0 comments / Posted by Gina Glenn

Can I really tutor my child?

Most are hesitant to give a formal definition to homeschooling. After all, homeschooling looks different in different homes.

Some families school completely at home, some use co-ops as part of their homeschooling, and others make use of cottage school a few days per week. All of these are homeschooling.

So, when you have a friend interested in homeschooling, you might be tempted to frame the answer based on what homeschooling looks like in different settings.

I'm going to propose that the answer would be different if we instead asked the real question they want the answer to. That question is, "Can I really tutor {homeschool} my child?"

This gets to the heart of the matter. They want to know if they're truly equipped to do the job. And of course, that's what those in authority are really asking (and railing against), too.

{PS. The short answer? Yes, they're equipped.}

What is tutoring?

"Tutoring is simply teaching what a child needs when he needs it." Ruth Beechick

Tutoring is a framework for teaching that is based in relationship. It's a beautiful way to not only teach what you want your child to know, but to learn what your child would like to know.

It looks more like a continual effort at building relationship with your child through educational means such as - reading, writing, learning about history- than it does  following a step-by-step process for educating a child that promises X as a result.

Does that really work for every child, anyway? Could that be part of why homeschooling has grown?

Ms. Beechick would suggest that we use a curriculum rather than follow one. Homeschooling (tutoring) should free both the parent and the child to pursue rabbit trails, delight directed learning, and work deeply on a subject.

In a nutshell, we (the parents) are in charge teaching and learning with the consent of our child rather than the curriculum having that authority over us.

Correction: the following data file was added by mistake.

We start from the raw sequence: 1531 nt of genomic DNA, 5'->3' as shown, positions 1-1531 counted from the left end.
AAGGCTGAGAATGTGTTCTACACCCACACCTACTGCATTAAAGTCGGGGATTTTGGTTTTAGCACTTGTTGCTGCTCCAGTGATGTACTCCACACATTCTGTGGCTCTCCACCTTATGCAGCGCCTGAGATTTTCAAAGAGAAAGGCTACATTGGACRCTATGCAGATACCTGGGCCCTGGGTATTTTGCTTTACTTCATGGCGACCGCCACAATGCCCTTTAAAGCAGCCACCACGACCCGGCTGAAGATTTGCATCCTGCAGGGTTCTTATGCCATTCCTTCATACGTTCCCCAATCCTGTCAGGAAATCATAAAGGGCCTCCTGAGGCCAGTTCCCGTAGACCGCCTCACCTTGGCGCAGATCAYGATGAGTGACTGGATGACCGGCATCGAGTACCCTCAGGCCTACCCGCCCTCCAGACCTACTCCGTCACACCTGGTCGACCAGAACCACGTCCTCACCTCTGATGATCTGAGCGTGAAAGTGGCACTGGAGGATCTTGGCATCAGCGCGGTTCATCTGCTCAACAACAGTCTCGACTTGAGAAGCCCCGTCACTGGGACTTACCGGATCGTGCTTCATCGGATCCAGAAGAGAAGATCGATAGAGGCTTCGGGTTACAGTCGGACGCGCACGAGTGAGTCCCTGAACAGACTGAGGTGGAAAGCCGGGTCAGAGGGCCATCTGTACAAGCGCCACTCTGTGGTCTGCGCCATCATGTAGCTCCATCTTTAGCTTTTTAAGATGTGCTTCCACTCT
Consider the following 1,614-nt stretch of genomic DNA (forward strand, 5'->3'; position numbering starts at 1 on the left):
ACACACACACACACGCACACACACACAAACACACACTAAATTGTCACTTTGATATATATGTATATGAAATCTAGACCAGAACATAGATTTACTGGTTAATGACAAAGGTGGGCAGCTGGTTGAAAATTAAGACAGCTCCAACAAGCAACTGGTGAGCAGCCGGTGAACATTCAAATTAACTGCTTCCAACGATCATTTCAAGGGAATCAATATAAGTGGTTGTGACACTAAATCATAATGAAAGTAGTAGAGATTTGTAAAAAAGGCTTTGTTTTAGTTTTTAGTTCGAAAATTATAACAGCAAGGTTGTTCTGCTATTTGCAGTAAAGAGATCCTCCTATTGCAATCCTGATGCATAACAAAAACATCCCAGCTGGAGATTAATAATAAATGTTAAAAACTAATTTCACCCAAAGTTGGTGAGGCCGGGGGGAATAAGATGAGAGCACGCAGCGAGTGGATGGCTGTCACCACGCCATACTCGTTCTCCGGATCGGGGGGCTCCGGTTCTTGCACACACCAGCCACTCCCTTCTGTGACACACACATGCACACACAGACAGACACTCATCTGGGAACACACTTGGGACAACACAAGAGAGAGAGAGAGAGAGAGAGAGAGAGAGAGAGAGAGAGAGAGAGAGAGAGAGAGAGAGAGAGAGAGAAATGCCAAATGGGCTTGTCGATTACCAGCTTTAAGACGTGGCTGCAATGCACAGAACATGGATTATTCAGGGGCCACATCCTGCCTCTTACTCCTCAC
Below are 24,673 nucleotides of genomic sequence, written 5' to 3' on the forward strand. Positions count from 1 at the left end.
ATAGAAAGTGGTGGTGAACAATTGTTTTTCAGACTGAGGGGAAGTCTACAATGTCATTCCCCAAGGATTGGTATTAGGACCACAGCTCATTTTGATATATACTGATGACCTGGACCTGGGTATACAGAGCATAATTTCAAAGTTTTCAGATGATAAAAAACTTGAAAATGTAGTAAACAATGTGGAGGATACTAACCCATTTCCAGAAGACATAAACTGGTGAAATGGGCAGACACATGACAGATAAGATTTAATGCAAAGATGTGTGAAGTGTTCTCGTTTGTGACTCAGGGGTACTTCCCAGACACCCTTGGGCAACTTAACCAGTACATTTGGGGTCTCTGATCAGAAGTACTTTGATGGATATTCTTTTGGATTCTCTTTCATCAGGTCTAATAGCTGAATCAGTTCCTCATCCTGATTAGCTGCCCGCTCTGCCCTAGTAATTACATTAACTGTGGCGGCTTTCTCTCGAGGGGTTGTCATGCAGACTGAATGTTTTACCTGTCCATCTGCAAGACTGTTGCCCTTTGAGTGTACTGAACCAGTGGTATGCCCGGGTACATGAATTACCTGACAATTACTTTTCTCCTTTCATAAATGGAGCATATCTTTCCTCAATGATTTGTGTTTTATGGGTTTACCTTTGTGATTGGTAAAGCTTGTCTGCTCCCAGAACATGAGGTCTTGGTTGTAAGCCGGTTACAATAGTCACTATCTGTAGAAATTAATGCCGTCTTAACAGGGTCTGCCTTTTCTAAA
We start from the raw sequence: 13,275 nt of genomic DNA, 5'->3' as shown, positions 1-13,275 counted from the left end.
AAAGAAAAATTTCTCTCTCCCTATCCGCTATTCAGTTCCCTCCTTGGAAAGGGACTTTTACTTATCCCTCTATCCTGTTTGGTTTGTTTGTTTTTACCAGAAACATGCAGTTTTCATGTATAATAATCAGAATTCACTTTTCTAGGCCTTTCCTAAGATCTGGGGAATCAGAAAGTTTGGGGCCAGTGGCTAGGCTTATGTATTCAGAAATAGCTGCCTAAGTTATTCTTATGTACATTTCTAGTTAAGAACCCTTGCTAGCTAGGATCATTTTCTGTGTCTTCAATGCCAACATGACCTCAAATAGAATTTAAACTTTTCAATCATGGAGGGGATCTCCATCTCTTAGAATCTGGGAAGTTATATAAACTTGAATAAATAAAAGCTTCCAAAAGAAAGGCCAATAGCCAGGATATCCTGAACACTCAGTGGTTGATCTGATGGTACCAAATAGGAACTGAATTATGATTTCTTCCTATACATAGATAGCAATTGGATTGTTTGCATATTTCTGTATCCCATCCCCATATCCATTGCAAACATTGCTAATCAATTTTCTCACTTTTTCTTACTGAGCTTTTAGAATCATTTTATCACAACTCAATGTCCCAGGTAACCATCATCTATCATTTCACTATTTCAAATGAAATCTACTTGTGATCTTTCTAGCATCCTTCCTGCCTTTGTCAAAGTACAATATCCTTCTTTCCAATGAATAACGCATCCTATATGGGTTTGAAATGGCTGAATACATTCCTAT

Getting started with tutoring

Want to get started with tutoring your child? Here's the secret: you already know how.

"You parents naturally know how to relate to each of your children and help them learn. Your biggest problem is that so many of you are afraid that teachers or society or somebody out there will frown on your way of teaching. You feel safer if you stick closely to a book or series of books, because that is somebody else’s plan, that is in print, that must be right.” - Dr. Ruth Beechick

Spend some time today with pen and blank paper. You could start with lists for each of your children that highlight the things you'd like them to learn along with things you know light them up. Ask them what they'd like to learn. From that simple list, try:

  • Looking through your current books on hand to see what resources you could pull in to flesh out topics and principles
  • Start with the Bible and see what it has to say on those subjects
  • Write out an educational plan (your heart on paper for your kids) for each child
  • Try finding the keywords from your lists and make a new list of related words or topics you could study
  • Put all of your homeschool curriculum on the kitchen table and look through the table of contents or scope and sequence to see what you could use for learning those topics

Measuring Success

So, a question you might have is how you should measure homeschooling success with tutoring. Excellent question!

Tutoring isn't done to the exclusion of academic rigor, it simply frames it around the individual child and their individuality, age, and interests. We can still ask them to learn hard things - when they are ready.

Success might instead be measured as a whole. Sure, testing can be part of the whole, but so is a well-developed love of learning. We might say that success happens when a child's own love of learning continues where our direct instruction stops.

Do it scared

I know, it might feel like uncharted waters. And you don't have to leap off the deep end.

"For precept must be upon precept, precept upon precept; line upon line, line upon line; here a little, and there a little." Isaiah 28:10

Pick one subject to begin tutoring your child in. Literature is an excellent choice and reading aloud or listening to audiobooks together provides a perfect setting.

Listen: it doesn't have to be perfect. You just have to start.

Recommended resources


12 Days with Dr. Ruth Beechick


Ruth Beechick Resources from Geography Matters


Pin Me:

Can I Really Tutor My Child? Homeschooling by tutoring can build both academics and relationship with your child. #homeschool #Beechick @GeoMatters





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